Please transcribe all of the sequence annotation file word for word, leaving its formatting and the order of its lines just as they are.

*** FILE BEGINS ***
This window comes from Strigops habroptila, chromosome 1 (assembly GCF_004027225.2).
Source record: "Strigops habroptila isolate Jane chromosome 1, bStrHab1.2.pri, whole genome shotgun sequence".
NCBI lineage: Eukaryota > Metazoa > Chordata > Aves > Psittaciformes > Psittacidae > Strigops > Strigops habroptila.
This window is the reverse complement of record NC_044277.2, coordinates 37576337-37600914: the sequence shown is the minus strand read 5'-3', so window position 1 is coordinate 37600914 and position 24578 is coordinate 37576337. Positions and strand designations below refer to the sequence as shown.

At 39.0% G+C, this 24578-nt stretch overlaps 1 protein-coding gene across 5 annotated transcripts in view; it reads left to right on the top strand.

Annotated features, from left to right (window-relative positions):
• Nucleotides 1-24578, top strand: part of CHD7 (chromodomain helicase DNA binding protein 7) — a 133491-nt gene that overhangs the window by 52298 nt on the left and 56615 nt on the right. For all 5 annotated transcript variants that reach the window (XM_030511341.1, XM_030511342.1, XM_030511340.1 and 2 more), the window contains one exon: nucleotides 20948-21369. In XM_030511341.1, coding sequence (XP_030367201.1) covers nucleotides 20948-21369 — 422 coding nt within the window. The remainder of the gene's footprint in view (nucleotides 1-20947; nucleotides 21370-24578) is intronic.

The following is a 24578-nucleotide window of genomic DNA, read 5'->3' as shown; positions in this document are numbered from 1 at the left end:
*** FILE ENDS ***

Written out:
This window comes from Strigops habroptila, chromosome 1 (assembly GCF_004027225.2).
Source record: "Strigops habroptila isolate Jane chromosome 1, bStrHab1.2.pri, whole genome shotgun sequence".
NCBI lineage: Eukaryota > Metazoa > Chordata > Aves > Psittaciformes > Psittacidae > Strigops > Strigops habroptila.
This window is the reverse complement of record NC_044277.2, coordinates 37576337-37600914: the sequence shown is the minus strand read 5'-3', so window position 1 is coordinate 37600914 and position 24578 is coordinate 37576337. Positions and strand designations below refer to the sequence as shown.

At 39.0% G+C, this 24578-nt stretch overlaps 1 protein-coding gene across 5 annotated transcripts in view; it reads left to right on the top strand.

Annotated features, from left to right (window-relative positions):
• Nucleotides 1-24578, top strand: part of CHD7 (chromodomain helicase DNA binding protein 7) — a 133491-nt gene that overhangs the window by 52298 nt on the left and 56615 nt on the right. For all 5 annotated transcript variants that reach the window (XM_030511341.1, XM_030511342.1, XM_030511340.1 and 2 more), the window contains one exon: nucleotides 20948-21369. In XM_030511341.1, coding sequence (XP_030367201.1) covers nucleotides 20948-21369 — 422 coding nt within the window. The remainder of the gene's footprint in view (nucleotides 1-20947; nucleotides 21370-24578) is intronic.

The following is a 24578-nucleotide window of genomic DNA, read 5'->3' as shown; positions in this document are numbered from 1 at the left end: